Right on the money
A California surprise: update
California has been enjoying a great deal of rain and snow over the past several months—a pleasant rebound in precipitation after the brutal drought that plagued the state from 2011-2017. It’s now early 2019, reservoirs are full, the mountain snowpack is deep, and water managers in the Golden State are breathing easier than they have in a long time. Though water use has crept up since the end of the drought, overall water consumption remains lower than its pre-drought levels.
A California surprise
A surprising finding emerged from my analysis of California’s drought data with Youlang Zhang and David Switzer: the state’s private, investor-owned utilities conserved significantly more water than did local government utilities during the crisis. We linked the difference in drought response to the institutions that govern water finance. Nerds interested readers can read the full study in Policy Studies Journal for the details.
In a blog post last summer, I observed that a public-private conservation gap of 2-3% persisted in 2017 even after the drought ended, and wrote that financial imperatives would likely cause the trend to continue:
This consistent public-private difference lends greater weight to the idea that rate decoupling facilitates water conservation for private utilities, and that political constraints hamper public sector conservation. If 2018 holds to form, public and private conservation will converge in the spring and diverge again in the summer and autumn.
If financial and political considerations are really behind the public-private differences in conservation, then it stands to reason that the greatest differences would come during summer months, when water demand–and therefore rate revenue–fluctuations are greatest.
Now that full 2018 data are posted, it’s time to revisit conservation performance for the Golden State’s water utilities. Was the forecast valid? Did private systems conserve more than public systems again last year?
Are my water conservation predictions any better than my NCAA Tournament picks?*
Overall urban water use remained significantly lower in 2018, with average monthly conservation of about 14% compared with 2013. The public-private disparity in overall conservation also persisted. This graph plots average conservation (relative to the same month in 2013) for public and private utilities from January-December 2018:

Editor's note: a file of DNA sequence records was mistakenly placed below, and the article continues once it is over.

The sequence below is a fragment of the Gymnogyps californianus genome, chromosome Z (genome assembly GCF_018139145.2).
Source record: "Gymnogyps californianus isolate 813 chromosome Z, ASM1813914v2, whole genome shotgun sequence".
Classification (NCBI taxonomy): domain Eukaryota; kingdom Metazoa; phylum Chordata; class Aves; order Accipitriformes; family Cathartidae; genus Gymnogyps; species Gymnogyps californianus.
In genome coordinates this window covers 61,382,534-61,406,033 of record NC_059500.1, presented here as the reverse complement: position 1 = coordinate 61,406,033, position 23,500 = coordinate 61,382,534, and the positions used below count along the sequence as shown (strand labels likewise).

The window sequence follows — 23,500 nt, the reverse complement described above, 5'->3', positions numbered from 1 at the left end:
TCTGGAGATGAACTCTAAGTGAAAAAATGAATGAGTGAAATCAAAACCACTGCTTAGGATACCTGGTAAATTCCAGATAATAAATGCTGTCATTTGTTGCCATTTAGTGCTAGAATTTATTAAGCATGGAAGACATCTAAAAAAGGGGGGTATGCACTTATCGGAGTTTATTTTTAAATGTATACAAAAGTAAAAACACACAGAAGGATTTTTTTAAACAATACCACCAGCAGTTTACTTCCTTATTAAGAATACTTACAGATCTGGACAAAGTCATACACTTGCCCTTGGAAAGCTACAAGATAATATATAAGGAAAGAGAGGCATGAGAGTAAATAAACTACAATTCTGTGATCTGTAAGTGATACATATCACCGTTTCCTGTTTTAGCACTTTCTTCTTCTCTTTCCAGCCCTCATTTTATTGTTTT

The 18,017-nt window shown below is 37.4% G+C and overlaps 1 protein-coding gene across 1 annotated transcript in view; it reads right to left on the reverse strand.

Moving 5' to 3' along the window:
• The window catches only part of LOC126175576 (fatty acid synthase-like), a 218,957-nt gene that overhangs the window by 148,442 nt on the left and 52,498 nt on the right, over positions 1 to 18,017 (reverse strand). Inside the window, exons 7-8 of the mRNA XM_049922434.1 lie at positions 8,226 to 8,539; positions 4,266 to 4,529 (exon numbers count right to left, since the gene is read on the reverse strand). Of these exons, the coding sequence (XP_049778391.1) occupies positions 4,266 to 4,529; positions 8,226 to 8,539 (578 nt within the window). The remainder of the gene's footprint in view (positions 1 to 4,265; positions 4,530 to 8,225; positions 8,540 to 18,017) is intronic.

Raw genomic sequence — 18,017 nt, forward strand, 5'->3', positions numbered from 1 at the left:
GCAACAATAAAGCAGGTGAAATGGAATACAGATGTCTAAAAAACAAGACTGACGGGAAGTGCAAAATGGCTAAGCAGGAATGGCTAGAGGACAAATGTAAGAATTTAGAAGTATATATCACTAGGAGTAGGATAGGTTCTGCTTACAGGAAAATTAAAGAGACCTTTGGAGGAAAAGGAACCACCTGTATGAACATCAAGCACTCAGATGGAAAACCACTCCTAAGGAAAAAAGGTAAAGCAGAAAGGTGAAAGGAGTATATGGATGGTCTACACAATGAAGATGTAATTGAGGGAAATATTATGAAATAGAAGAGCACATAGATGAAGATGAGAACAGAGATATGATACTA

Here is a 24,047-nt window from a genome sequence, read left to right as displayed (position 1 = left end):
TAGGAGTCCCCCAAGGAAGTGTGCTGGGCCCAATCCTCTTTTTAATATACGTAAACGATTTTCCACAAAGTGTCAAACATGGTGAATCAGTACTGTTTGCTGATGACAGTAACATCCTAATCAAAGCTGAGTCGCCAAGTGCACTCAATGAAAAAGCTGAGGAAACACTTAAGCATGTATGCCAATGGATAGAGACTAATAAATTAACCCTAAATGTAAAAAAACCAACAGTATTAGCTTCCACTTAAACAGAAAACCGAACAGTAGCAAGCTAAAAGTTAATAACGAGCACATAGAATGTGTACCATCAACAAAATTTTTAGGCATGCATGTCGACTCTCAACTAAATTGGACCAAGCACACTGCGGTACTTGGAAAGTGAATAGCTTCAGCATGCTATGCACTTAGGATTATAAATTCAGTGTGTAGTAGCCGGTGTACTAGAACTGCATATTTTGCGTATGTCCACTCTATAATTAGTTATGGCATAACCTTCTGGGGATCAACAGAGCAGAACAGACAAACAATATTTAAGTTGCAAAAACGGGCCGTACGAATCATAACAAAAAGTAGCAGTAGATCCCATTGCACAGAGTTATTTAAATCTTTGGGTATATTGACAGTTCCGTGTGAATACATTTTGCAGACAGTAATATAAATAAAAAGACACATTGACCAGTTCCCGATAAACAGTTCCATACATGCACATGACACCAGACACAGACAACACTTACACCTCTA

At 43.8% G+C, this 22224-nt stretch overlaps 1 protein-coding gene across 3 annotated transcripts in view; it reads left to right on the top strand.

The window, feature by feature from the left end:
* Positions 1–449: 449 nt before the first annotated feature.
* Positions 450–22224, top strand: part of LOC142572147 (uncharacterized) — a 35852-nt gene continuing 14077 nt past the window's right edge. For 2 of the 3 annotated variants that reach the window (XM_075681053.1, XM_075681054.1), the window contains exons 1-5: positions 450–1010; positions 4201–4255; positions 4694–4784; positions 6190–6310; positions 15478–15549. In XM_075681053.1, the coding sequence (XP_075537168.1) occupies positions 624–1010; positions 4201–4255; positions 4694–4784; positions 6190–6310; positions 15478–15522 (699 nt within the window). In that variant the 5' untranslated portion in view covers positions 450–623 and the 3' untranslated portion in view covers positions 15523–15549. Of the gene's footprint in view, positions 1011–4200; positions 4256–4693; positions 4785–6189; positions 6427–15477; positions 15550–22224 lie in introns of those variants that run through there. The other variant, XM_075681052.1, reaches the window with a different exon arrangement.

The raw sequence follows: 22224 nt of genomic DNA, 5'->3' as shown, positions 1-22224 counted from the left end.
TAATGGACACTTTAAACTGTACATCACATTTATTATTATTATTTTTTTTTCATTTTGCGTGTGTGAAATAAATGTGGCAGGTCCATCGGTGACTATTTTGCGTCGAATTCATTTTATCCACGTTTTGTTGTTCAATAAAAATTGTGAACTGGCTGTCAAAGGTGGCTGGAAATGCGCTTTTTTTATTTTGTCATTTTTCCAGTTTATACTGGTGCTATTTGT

As you can see, public and private conservation moved in pretty close parallel through 2018, but private utility conservation was consistently higher than public. The difference was negligible during winter months, but during the May-September peak demand season, California’s investor-owned utilities saved an average of 2.3% more than their local government counterparts.
As always when discussing water, it’s important to give percentages some context. Had public utilities saved at the same rate as private utilities in 2018, the difference would have been about 27 billion gallons—more water than San Francisco uses in a year.
Decoupling, man. Decoupling.
The persistent seasonal swing in public-private water conservation suggests that the difference is due to differences in outdoor irrigation behavior. That the pattern is now consistent over three years adds to the mounting evidence that rate decoupling encourages conservation for investor-owned water systems.
This isn’t a story of environmental angels or devils, it’s about governance institutions and the incentives that they create. In light of the political challenges of managing local government water finance, it’s impressive that public utilities have continued to conserve as much as they have—a testament to local water managers’ commitment to efficiency in the face of political headwinds.
*They could hardly be worse. I didn’t get a single Final Four team right.